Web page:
Eleanora jerked her head up from her writing to stare at her chairman. What? Lawrence Stratford as CEO? That frivolous jester who didn’t take work seriously? The only division president she found difficult to work with? Her new boss? And the man who would be running the entire conglomerate? She twisted around to face him.

His smile had become a smirking grin, and his dark green eyes were sparkling. He was used to wrapping all women around his little finger. Except for her. She knew her immunity to him had made him try all the harder, and he was thoroughly enjoying her reaction. “Yep, me. Looks like you’re all mine, Whitman. At my beck and call to do my bidding.”

By sheer effort of will and all her practice at self-control, she managed not to react to his gleeful expression or his taunt. Instead, she took a deep, calming breath and relaxed her shoulders as if preparing for battle. Be professional, Eleanora!

She forced a smile—and squelched the oddest shiver as their eyes met. “Congratulations, Mr. Stratford.”

“Oh, no, you don’t, Rence. You don’t get all of her. She’s still half mine.” Mr. Norborg waggled a finger at her nemesis before leaning toward her. “Eleanora, you’ll retain your title and your duties with both of us. The health retreat will last a month, and afterwards I’ll be back home, but still on vacation. I’ll check in periodically—or as much as Margaret will allow in her planned fitness regimen.”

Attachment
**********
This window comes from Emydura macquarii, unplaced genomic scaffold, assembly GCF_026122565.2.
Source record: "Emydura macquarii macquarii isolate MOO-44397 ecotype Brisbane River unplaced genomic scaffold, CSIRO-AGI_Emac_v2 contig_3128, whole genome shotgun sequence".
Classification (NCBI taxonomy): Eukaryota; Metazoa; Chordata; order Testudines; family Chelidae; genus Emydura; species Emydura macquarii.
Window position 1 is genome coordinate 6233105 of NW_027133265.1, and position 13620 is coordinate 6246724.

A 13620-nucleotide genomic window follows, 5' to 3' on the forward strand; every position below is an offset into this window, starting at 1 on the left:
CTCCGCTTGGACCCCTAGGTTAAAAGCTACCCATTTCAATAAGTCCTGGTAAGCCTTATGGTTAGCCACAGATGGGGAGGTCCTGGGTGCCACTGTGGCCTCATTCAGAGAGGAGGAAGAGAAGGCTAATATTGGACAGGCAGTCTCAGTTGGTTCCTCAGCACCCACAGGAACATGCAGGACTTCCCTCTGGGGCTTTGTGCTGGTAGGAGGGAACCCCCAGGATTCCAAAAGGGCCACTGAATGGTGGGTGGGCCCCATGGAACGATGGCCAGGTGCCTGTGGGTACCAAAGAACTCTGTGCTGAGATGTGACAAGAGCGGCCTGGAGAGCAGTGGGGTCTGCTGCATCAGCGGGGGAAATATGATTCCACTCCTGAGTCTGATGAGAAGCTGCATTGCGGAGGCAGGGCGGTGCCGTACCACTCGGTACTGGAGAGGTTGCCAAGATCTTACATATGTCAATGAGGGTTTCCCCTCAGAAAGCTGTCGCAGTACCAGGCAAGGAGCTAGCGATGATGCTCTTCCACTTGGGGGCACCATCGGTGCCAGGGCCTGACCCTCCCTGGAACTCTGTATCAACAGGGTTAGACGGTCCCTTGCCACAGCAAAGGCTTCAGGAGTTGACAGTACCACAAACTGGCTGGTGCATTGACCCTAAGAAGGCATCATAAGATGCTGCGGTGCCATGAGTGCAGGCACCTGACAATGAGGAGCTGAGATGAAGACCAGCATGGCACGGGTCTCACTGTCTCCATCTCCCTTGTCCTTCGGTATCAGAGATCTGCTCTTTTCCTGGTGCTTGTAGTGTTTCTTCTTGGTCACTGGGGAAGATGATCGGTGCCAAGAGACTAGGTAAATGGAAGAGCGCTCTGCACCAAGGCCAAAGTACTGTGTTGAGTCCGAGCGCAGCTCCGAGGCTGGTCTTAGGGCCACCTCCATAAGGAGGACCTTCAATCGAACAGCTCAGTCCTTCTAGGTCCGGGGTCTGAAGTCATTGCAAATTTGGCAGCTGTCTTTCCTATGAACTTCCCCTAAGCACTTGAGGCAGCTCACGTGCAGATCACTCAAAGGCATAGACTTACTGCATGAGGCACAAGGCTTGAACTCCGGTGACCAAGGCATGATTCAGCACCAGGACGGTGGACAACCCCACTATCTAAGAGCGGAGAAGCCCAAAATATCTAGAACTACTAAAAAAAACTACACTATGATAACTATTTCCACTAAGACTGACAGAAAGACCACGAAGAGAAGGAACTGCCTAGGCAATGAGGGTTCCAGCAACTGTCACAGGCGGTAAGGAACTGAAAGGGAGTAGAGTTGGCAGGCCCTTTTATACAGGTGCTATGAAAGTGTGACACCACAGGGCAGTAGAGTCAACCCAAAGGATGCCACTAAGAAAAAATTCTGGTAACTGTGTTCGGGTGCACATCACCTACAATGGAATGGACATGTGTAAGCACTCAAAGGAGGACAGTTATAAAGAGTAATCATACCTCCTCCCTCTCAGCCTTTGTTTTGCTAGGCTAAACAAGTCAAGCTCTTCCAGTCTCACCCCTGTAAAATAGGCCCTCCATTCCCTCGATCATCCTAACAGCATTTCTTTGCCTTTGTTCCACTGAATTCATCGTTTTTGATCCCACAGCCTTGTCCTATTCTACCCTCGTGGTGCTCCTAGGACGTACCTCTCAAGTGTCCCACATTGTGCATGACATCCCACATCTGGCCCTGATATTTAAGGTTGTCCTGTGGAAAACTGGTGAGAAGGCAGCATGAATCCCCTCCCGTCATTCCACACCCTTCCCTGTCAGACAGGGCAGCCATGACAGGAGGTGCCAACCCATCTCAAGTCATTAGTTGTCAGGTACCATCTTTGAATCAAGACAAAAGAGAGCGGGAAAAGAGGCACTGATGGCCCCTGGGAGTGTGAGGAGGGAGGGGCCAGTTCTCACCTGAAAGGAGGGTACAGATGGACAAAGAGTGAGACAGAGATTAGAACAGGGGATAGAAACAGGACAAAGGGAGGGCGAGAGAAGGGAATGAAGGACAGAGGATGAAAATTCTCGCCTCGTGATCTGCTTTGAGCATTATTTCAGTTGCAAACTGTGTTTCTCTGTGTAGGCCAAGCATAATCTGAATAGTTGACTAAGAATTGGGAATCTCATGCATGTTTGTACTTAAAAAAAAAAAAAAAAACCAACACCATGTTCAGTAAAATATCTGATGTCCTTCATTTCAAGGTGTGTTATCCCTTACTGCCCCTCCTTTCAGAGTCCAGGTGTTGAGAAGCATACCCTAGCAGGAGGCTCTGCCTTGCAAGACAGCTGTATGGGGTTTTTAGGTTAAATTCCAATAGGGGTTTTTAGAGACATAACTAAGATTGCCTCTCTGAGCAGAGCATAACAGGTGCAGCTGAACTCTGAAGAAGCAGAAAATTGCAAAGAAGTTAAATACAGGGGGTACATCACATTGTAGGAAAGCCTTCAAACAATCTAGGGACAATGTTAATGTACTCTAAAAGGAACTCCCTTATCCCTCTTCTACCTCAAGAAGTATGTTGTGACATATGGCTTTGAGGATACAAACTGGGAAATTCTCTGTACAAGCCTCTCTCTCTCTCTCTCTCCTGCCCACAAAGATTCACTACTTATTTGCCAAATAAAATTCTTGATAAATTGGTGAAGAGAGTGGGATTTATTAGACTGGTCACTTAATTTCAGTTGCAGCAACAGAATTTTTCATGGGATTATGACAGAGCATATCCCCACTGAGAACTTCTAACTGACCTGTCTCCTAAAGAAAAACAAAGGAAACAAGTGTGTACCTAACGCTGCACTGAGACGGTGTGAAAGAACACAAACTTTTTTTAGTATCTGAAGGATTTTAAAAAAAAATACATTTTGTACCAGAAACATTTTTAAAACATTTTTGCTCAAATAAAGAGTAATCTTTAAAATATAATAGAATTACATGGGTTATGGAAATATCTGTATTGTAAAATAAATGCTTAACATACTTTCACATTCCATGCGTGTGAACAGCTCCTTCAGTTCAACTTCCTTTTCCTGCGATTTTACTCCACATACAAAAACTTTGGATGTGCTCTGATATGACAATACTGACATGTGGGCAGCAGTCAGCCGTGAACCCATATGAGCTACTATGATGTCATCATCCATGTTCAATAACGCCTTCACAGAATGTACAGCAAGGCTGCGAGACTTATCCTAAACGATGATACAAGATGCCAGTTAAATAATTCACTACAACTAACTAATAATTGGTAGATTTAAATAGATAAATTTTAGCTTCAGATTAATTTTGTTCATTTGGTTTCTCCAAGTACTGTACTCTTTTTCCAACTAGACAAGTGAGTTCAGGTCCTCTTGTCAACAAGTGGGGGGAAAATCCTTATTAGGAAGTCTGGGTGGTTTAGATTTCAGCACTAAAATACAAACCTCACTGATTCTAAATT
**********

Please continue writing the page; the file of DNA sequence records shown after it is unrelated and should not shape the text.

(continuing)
Oh, great. Did that make her the rope in a tug of war? She kept her eyes on the chairman. but the new CEO spoke up with his first order for her. She wrote her notes carefully.

“Call a division meeting, presidents and vice presidents only, tomorrow at three for everybody who can get here and a phone conference for the rest. Issue the press release afterwards.”

Mr. Norborg waved his hand toward the other man. “Rence will resign as president of MedSol, and his VP will take over. We have this week to bring him up to date. He’ll move to this office, so put my things into the empty office next door. We’ll reevaluate my duties and yours when I return.”

“Mrs. Jensen, our two administrative assistants, and I will be able to handle our new CEO’s needs, I’m sure,” Eleanora replied. At least, despite her still-jangling nerves, her voice sounded normal, and she was relieved that the chairman wasn’t about to leave completely. She did not relish the immediate future working with her new boss, however.